Thursday, October 16, 2008

Tee Hee

Continuing with the lack of actual substance from the past little while, I thought I'd post a photo I giggled at (and have seen at least two other places on the internet, so if you've seen it before please bear with me).

Tuesday, October 14, 2008

A Lack of Actual Substance Lately

I haven't actually posted much of substance lately (other than donation requests for the CUPC... you should still do that, or even if you don't, consider advertising on your own blog (if you have one) or to your friends to get people to donate). I apologize for that... things have been pretty hectic. It's fall midterm season and this year is the added work of helping organize the CUPC and applying to graduate schools... all of which somehow has to come together along with the normal course work. Anyway, I just wanted to put that out there... maybe after next week things might calm down a bit. This weekend is the subject GREs, the CUPC, and Friday night I have a midterm (who schedules a midterm on a Friday evening from 18:00-20:00?), and Monday I have the general GREs...

Maybe I should start reading the Globe...

While talking to my friend this morning he sent me the this link from the online business section of the Globe and Mail. I really enjoyed the fact that people don't even seem to feel the need to pretend to like George W. Bush anymore, with statements like:

'“We're in this together and we'll come through this together,” the deeply unpopular Mr. Bush said in a brief Rose Garden speech.'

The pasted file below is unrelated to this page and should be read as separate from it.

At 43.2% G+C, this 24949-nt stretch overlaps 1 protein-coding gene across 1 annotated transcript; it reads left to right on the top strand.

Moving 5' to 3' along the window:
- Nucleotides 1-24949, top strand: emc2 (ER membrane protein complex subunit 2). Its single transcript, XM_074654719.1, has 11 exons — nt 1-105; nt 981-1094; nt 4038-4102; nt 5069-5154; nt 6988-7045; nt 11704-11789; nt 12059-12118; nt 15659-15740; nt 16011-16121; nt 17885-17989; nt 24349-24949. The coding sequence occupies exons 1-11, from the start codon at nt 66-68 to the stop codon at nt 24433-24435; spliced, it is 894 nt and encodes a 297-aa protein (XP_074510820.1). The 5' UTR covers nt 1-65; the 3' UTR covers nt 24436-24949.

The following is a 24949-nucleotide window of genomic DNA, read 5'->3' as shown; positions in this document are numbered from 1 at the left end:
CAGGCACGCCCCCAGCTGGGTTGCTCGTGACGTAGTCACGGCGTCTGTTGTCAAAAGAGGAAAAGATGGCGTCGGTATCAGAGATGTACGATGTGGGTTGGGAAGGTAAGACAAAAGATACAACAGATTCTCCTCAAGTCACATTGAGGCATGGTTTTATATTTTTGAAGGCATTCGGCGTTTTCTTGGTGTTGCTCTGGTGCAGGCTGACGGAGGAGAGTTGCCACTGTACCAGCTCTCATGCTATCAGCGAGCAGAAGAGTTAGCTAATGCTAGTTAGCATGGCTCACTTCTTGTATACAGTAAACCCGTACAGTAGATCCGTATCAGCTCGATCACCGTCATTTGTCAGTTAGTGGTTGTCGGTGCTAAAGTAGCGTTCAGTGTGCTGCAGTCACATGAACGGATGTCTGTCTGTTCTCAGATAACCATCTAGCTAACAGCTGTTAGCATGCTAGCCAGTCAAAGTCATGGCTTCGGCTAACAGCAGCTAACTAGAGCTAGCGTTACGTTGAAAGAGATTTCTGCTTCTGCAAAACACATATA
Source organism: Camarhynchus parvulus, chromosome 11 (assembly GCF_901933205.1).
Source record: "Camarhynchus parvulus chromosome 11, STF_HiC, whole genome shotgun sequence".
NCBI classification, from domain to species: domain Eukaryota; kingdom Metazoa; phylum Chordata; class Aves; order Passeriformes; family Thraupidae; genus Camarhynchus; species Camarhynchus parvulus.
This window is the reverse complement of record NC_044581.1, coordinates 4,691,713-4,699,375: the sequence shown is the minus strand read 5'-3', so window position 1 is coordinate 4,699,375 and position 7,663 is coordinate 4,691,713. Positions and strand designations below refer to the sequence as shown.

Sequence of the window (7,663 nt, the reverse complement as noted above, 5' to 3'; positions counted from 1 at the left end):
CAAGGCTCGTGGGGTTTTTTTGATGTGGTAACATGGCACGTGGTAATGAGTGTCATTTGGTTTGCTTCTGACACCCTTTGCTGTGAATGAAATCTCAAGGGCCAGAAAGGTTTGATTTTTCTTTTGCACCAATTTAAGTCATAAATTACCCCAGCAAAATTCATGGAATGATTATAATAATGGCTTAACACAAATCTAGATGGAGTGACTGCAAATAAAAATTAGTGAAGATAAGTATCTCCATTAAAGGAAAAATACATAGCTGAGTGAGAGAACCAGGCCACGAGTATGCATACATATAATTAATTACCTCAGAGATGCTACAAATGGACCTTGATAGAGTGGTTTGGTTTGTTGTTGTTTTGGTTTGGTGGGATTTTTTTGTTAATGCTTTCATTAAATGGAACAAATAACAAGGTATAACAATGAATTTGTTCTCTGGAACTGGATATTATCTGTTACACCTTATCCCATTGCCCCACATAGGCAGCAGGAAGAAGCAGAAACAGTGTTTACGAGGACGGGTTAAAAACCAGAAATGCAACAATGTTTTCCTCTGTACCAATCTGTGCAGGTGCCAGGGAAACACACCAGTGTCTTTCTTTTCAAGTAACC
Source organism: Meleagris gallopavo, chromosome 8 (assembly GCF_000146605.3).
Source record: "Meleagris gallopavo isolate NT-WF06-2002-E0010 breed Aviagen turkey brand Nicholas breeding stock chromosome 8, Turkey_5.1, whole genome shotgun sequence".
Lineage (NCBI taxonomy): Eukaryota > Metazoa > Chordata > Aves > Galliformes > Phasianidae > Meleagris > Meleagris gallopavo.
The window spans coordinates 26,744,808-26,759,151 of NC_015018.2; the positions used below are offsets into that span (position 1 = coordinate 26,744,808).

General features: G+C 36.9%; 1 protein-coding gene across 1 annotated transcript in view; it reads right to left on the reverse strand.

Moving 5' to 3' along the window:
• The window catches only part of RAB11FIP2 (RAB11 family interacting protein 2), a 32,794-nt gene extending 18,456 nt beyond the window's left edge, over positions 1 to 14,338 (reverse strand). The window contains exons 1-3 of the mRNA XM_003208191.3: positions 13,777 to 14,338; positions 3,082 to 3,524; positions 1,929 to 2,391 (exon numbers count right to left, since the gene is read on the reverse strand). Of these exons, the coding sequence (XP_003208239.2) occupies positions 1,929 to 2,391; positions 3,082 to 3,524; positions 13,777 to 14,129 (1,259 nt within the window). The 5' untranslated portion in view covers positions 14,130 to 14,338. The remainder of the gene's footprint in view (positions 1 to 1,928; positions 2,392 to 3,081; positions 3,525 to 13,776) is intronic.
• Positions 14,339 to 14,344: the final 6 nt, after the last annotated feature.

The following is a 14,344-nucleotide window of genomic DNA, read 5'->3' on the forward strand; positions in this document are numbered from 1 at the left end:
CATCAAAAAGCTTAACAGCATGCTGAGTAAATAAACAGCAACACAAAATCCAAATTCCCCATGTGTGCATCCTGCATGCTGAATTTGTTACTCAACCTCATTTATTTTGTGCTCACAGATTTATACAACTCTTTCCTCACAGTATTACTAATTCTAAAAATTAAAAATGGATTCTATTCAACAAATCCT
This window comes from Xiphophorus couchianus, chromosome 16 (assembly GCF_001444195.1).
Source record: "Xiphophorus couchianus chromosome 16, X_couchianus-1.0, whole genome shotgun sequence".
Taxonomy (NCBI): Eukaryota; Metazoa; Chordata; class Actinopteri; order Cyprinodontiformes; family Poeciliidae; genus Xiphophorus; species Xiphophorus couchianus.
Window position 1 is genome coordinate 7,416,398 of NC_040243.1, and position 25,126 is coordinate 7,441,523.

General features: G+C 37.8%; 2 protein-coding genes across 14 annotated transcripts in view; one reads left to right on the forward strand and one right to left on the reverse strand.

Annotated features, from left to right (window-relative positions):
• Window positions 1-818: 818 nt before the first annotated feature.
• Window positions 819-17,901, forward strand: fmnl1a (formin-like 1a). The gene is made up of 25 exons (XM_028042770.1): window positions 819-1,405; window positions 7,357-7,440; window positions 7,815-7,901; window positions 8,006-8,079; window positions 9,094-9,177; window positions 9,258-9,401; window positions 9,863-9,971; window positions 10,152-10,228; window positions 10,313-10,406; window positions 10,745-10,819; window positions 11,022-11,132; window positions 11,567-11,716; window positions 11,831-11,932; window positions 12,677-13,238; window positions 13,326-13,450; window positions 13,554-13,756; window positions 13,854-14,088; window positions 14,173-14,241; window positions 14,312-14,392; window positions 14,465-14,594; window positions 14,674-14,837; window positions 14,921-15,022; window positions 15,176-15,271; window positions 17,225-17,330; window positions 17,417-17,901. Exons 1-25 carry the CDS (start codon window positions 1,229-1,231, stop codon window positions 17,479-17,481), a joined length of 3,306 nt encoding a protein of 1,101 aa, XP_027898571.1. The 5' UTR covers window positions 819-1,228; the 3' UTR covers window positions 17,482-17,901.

Also, my friend and I both agree that this is a brilliantly hilarious sentence:

'That a lame duck president was moving within a hair of nationalizing banks less than a month before Americans go to the polls underscored the severity of the turmoil.'

Of course, it's not all fun and games. If you read the entire article, it's actually kind of a terrible situation.

Monday, October 13, 2008

The CUPC Needs Help

The Canadian Undergraduate Physics Conference (CUPC) is the largest conference in North America organized entirely by undergraduate students and right now the 44th annual CUPC is in trouble. Due to several sources of funding falling through, there is not enough money available to cover the costs of the conference. If the conference cannot find adequate support, this will be the 44th and final CUPC, which will be a tremendous shame for science education. The CUPC brings together students from across Canada and the world studying a vast array of subject areas from mathematical and theoretical physics to medical biophysics to engineering and applied physics. This important event gives many students their first experience with academics outside of the classroom, and helps to cultivate an interest in research and higher study.

The conference is only a few short days away and in desperate need of funds. Please go to the website ( and donate (or click on the link below).

Happy Thanksgiving